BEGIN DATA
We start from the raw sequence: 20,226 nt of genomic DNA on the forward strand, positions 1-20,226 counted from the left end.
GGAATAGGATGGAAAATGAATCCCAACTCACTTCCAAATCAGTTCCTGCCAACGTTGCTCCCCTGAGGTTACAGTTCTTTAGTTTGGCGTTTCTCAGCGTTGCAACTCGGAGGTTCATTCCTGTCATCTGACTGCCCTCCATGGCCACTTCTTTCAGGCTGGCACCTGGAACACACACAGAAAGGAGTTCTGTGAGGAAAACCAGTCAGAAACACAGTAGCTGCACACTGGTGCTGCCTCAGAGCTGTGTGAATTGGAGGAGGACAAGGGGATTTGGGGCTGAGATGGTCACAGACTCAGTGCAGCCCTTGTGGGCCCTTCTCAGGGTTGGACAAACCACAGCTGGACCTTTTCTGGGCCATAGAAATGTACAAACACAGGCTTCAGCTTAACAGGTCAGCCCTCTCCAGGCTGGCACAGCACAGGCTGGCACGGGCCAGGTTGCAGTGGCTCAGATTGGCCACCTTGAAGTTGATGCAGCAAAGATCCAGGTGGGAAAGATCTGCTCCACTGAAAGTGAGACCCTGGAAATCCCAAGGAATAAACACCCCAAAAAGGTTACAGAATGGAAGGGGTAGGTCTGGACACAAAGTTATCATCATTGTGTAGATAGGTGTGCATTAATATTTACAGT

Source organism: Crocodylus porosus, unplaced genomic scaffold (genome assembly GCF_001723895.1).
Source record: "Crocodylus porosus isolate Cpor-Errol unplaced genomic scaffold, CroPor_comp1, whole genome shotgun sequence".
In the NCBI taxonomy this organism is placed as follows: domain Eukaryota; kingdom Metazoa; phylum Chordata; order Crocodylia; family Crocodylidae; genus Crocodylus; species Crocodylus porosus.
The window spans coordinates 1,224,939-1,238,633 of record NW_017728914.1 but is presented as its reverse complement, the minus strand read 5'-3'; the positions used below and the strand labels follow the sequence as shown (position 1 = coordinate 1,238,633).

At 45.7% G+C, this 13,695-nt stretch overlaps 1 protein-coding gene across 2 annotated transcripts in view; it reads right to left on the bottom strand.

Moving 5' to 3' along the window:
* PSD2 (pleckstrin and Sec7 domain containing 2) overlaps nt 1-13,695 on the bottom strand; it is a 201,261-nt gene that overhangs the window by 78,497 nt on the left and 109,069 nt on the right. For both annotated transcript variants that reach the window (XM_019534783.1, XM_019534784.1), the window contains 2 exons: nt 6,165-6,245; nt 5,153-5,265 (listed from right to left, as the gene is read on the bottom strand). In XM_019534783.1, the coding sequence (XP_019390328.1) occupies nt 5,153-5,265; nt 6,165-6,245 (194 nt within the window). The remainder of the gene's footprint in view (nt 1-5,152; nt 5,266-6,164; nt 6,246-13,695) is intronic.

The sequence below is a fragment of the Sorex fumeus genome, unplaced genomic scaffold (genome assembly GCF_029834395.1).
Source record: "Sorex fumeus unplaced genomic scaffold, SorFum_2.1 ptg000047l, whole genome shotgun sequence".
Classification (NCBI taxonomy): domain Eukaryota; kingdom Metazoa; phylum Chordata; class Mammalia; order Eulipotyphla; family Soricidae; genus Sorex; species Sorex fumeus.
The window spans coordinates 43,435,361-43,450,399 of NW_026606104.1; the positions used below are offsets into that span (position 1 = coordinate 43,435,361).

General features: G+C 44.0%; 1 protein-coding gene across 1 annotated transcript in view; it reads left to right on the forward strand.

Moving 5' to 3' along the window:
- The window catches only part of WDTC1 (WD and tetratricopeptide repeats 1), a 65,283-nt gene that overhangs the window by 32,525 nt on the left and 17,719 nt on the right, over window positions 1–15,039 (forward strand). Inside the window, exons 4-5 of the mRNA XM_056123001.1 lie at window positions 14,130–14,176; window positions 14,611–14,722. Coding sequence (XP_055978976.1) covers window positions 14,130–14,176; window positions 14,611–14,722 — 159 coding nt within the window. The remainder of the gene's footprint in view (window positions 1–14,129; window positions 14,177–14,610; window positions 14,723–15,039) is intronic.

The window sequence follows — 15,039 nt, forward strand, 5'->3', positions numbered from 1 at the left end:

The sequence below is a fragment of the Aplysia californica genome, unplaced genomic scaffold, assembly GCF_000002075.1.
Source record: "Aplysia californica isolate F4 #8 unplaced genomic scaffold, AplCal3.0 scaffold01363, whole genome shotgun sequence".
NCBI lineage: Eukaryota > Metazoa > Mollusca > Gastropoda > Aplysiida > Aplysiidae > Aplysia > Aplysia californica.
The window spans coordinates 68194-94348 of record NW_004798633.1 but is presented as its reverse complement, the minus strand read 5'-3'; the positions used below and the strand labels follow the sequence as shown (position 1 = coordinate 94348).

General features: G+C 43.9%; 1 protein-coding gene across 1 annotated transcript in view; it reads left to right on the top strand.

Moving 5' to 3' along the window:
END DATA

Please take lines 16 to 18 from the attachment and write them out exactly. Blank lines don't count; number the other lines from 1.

- The window catches only part of WDTC1 (WD and tetratricopeptide repeats 1), a 65,283-nt gene that overhangs the window by 32,525 nt on the left and 17,719 nt on the right, over window positions 1–15,039 (forward strand). Inside the window, exons 4-5 of the mRNA XM_056123001.1 lie at window positions 14,130–14,176; window positions 14,611–14,722. Coding sequence (XP_055978976.1) covers window positions 14,130–14,176; window positions 14,611–14,722 — 159 coding nt within the window. The remainder of the gene's footprint in view (window positions 1–14,129; window positions 14,177–14,610; window positions 14,723–15,039) is intronic.

The window sequence follows — 15,039 nt, forward strand, 5'->3', positions numbered from 1 at the left end:

The sequence below is a fragment of the Aplysia californica genome, unplaced genomic scaffold, assembly GCF_000002075.1.